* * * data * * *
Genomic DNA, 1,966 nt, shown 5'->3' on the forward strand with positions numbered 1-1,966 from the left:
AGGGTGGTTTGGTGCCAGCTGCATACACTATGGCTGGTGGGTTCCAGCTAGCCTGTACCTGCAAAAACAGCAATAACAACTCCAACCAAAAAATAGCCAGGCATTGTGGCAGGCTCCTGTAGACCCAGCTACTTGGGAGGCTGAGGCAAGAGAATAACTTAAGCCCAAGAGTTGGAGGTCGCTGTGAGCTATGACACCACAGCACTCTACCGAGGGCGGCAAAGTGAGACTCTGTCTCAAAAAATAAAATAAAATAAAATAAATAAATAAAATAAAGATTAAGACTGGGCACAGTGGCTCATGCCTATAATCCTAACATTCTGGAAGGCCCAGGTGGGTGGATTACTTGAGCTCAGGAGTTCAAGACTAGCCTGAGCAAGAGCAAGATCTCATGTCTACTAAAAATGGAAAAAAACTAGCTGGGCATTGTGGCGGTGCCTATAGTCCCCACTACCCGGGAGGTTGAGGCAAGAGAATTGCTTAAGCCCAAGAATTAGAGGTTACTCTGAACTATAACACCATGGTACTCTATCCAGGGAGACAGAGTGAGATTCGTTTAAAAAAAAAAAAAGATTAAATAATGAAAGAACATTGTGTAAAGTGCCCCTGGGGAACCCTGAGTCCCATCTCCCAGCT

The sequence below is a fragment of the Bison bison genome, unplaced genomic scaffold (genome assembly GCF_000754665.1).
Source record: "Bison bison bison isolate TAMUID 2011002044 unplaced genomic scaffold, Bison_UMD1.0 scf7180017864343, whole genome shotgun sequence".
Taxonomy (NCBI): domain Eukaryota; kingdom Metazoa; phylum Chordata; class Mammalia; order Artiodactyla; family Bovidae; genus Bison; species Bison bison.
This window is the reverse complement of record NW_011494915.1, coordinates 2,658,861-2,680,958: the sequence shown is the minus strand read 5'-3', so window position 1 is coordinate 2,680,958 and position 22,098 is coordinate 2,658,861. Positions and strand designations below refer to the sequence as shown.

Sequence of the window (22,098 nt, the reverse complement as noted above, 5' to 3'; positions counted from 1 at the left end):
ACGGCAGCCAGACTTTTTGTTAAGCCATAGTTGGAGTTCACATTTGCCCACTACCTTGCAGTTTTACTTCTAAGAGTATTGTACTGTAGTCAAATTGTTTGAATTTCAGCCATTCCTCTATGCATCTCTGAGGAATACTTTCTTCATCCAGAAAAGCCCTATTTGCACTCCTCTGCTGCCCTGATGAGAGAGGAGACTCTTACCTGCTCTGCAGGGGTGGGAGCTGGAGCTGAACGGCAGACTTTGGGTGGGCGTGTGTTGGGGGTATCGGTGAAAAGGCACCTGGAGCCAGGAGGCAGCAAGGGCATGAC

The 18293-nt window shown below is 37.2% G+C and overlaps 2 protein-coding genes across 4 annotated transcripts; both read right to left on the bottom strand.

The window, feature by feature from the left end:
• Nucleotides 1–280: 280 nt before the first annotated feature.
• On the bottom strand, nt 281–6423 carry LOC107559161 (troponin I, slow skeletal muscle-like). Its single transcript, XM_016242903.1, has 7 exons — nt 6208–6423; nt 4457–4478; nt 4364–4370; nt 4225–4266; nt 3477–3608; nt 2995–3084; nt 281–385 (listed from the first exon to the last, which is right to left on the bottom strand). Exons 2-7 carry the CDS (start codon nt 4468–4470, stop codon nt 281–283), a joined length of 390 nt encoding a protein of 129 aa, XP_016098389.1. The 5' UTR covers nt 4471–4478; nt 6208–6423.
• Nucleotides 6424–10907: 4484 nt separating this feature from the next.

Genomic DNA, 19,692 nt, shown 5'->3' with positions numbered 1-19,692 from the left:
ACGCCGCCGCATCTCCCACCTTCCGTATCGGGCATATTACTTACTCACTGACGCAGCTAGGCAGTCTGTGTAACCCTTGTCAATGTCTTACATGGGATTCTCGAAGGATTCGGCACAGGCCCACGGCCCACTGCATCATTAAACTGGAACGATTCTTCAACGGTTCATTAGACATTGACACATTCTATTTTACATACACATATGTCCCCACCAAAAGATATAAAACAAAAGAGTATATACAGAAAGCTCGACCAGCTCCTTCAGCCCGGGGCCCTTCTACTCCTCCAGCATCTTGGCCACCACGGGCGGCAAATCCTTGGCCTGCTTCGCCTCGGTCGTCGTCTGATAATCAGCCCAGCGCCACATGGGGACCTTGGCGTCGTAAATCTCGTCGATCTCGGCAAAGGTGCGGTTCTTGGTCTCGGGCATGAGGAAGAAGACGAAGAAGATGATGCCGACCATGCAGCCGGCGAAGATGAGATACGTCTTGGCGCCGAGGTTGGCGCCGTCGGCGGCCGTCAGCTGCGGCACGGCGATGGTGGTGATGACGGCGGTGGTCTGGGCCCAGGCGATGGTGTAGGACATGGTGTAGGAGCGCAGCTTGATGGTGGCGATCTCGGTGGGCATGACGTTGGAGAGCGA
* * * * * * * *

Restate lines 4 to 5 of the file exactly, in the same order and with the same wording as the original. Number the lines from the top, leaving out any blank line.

Source record: "Bison bison bison isolate TAMUID 2011002044 unplaced genomic scaffold, Bison_UMD1.0 scf7180017864343, whole genome shotgun sequence".
Taxonomy (NCBI): domain Eukaryota; kingdom Metazoa; phylum Chordata; class Mammalia; order Artiodactyla; family Bovidae; genus Bison; species Bison bison.